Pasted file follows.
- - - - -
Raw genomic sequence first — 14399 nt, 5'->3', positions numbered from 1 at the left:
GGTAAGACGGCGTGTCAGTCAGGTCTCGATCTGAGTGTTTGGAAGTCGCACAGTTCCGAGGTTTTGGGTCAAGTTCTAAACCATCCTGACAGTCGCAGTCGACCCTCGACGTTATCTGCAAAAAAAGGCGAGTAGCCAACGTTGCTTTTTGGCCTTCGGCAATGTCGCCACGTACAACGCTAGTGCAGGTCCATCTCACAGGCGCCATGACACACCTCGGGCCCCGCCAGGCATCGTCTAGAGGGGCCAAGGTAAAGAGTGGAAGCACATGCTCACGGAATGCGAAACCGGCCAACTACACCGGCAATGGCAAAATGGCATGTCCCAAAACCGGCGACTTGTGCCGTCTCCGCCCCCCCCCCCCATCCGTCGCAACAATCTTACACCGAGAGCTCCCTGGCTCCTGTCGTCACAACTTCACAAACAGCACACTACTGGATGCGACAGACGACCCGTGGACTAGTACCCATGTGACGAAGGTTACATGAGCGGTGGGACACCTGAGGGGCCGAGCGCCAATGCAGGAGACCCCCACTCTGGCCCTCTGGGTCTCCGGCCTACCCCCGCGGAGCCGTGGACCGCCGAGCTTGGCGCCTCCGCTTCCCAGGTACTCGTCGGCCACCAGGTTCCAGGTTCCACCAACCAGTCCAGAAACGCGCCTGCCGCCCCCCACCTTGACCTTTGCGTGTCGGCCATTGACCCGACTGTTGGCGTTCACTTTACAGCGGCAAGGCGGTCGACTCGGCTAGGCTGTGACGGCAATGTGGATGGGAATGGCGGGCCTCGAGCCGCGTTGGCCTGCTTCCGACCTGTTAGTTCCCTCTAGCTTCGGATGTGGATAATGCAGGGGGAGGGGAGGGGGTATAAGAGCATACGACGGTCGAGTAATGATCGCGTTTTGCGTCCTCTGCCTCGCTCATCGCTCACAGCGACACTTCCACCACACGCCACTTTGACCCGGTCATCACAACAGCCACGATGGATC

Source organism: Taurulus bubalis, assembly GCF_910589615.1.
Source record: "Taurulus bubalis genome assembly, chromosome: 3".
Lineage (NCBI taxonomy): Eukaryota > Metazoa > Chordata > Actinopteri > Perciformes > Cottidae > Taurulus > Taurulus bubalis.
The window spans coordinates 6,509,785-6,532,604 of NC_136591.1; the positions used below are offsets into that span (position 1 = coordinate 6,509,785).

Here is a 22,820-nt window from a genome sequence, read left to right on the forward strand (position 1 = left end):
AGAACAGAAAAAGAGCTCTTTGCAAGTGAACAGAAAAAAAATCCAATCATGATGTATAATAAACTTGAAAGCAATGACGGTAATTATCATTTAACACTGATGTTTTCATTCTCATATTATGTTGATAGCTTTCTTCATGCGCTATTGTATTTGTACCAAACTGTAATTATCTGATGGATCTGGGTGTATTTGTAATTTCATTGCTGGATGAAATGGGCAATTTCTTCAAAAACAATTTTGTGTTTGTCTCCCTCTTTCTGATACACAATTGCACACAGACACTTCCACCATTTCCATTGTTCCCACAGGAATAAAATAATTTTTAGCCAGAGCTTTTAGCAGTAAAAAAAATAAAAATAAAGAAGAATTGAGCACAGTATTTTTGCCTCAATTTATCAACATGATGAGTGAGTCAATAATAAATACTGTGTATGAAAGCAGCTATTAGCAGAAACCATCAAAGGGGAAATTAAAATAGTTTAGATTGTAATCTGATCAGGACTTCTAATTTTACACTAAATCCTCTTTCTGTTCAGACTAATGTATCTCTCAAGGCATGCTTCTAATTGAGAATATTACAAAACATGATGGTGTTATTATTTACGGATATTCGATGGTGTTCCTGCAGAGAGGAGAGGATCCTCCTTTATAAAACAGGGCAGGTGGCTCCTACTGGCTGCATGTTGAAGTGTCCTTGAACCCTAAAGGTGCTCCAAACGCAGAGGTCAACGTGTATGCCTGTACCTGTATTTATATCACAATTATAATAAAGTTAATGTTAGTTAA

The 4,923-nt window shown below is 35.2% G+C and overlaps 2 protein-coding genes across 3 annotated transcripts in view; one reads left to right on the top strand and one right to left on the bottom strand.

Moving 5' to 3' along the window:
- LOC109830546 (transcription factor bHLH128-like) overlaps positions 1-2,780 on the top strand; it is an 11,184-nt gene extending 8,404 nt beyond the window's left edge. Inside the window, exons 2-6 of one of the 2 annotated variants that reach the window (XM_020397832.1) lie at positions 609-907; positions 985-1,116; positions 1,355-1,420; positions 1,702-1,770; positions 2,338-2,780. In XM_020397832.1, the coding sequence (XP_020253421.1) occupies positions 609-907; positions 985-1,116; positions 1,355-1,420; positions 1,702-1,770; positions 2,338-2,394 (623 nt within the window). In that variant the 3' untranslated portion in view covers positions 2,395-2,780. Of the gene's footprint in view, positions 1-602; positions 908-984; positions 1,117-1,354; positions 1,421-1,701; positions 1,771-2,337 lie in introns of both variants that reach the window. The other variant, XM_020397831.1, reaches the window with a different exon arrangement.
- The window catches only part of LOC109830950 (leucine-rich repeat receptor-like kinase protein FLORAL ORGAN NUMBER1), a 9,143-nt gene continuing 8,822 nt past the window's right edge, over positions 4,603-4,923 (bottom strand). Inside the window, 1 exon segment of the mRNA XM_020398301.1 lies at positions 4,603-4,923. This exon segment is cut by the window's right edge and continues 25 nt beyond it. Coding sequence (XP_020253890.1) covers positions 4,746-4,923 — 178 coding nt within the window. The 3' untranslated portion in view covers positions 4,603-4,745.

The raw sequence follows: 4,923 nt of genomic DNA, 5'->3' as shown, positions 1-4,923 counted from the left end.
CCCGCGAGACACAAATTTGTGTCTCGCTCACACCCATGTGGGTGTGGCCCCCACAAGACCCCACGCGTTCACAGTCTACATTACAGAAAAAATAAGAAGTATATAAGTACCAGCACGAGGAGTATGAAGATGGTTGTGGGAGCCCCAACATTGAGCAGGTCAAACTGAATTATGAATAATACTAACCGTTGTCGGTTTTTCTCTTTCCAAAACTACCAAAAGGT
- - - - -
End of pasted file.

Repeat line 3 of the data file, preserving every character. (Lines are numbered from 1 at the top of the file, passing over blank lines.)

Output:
Source organism: Taurulus bubalis, assembly GCF_910589615.1.